It is for freedom that Christ has set us free. Stand firm, then, and do not let yourselves be burdened again by a yoke of slavery. (Galatians 5:1)
The rest of Truth’s life would be characterized by living freely, even in moments of great personal discomfort. Truth’s life paints a picture of what it means to live freely.
First, living freely means trusting beyond a shadow of doubt that God will meet our needs. Truth often refused payment for work, and gave away much of her meager income. She would embark on long preaching trips without a plan for where to lodge. For a black woman in pre-Civil war America, this was extremely dangerous, perhaps even foolish. Free people were not safe and between the Fugitive Slave Act and rampant racism, traveling could mean loss of freedom or life. But Truth went where she felt called and needed, and never seemed lonely because Jesus was on her side.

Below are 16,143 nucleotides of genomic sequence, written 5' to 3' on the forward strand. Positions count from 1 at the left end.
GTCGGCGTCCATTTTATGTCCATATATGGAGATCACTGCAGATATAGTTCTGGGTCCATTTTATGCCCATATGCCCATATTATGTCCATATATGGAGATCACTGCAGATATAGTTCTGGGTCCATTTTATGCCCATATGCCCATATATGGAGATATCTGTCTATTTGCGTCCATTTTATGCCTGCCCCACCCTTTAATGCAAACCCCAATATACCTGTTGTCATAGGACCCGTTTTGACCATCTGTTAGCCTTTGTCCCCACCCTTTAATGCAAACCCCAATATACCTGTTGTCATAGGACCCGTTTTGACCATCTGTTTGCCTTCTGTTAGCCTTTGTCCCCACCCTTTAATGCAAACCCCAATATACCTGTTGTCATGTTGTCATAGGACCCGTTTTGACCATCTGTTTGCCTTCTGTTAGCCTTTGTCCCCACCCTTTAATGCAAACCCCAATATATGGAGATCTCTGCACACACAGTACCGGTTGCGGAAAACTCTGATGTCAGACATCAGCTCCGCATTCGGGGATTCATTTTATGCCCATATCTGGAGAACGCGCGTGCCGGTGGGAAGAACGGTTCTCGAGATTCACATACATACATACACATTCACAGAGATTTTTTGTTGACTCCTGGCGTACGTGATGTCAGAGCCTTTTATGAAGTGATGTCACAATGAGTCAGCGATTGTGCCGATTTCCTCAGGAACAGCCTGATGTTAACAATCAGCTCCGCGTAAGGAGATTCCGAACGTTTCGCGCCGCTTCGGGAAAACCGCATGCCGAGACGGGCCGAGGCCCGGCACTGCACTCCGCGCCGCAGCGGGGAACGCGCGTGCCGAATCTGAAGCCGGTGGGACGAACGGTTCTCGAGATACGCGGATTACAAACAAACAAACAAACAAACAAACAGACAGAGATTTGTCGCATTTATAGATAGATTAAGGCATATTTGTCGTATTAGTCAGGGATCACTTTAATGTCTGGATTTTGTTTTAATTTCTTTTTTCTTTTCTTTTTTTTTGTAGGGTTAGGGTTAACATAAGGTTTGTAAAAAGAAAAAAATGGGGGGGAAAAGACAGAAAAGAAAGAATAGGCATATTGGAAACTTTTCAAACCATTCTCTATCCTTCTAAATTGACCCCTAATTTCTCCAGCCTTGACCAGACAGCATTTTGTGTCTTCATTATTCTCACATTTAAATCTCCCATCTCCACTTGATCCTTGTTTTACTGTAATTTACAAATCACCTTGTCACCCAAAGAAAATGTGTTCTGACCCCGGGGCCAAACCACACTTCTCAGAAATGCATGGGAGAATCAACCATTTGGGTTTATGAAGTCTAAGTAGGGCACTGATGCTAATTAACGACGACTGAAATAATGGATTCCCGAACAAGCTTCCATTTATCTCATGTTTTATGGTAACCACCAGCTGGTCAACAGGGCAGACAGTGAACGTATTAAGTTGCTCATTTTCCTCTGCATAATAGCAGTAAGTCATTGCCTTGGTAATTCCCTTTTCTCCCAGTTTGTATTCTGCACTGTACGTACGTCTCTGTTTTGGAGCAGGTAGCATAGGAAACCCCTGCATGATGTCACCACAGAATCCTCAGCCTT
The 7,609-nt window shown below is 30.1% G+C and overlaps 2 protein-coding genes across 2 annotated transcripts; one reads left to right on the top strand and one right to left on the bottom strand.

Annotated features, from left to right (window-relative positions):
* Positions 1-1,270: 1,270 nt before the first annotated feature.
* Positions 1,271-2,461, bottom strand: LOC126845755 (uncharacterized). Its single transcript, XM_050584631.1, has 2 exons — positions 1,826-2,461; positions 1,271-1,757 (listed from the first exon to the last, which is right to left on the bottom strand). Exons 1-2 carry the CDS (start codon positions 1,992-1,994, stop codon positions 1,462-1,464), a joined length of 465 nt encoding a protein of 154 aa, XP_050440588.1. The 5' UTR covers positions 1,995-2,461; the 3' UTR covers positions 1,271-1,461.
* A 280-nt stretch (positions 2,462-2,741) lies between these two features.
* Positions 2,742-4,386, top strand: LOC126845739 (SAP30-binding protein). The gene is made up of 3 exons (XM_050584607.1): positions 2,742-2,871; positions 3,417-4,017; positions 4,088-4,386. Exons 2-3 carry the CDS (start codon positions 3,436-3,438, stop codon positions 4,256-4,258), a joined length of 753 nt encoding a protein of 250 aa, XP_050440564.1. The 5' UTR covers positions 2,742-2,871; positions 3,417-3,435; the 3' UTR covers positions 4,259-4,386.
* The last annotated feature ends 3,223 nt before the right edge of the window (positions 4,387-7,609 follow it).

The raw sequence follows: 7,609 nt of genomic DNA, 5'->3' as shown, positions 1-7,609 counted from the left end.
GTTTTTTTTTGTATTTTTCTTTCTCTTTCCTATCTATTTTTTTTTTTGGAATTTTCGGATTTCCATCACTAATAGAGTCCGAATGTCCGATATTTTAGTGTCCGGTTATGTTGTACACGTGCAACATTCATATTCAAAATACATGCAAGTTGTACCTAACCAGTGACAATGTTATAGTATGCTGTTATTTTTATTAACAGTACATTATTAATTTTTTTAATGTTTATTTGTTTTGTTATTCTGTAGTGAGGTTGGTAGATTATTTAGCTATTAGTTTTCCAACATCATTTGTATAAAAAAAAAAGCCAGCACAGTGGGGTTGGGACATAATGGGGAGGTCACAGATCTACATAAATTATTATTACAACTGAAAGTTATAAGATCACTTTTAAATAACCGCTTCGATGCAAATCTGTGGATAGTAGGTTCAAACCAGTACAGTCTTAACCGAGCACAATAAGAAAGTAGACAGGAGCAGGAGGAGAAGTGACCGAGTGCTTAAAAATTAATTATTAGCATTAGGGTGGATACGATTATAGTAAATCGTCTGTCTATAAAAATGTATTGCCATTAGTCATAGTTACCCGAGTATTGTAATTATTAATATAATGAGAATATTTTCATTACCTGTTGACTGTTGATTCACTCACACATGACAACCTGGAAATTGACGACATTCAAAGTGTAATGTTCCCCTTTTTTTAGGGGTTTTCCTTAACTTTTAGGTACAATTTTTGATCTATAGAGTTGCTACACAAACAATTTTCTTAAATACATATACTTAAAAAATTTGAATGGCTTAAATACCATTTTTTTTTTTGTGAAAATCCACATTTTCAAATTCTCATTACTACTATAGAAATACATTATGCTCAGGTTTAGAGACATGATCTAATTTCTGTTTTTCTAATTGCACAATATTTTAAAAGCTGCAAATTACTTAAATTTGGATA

Additionally, living freely means resisting attempts to put you in spiritual or intellectual bondage. Truth had a deeply personal relationship with the divine. As she describes: “I talk to God and God talks to me.” In her search for an authentic community, she sometimes became part of groups (communes, cults) that seemed Christian but attempted to hold her down, restricting her ability to preach, teach, or live. Each time, Truth found her way out. She grew in stature and reputation. She became an electric speaker, holding crowds under rapt with her wit and wisdom, in spite of not being able to read or write. She was a gifted orator who preferred to memorize the Bible. Truth preferred to have children read the Bible to her because they didn’t embellish.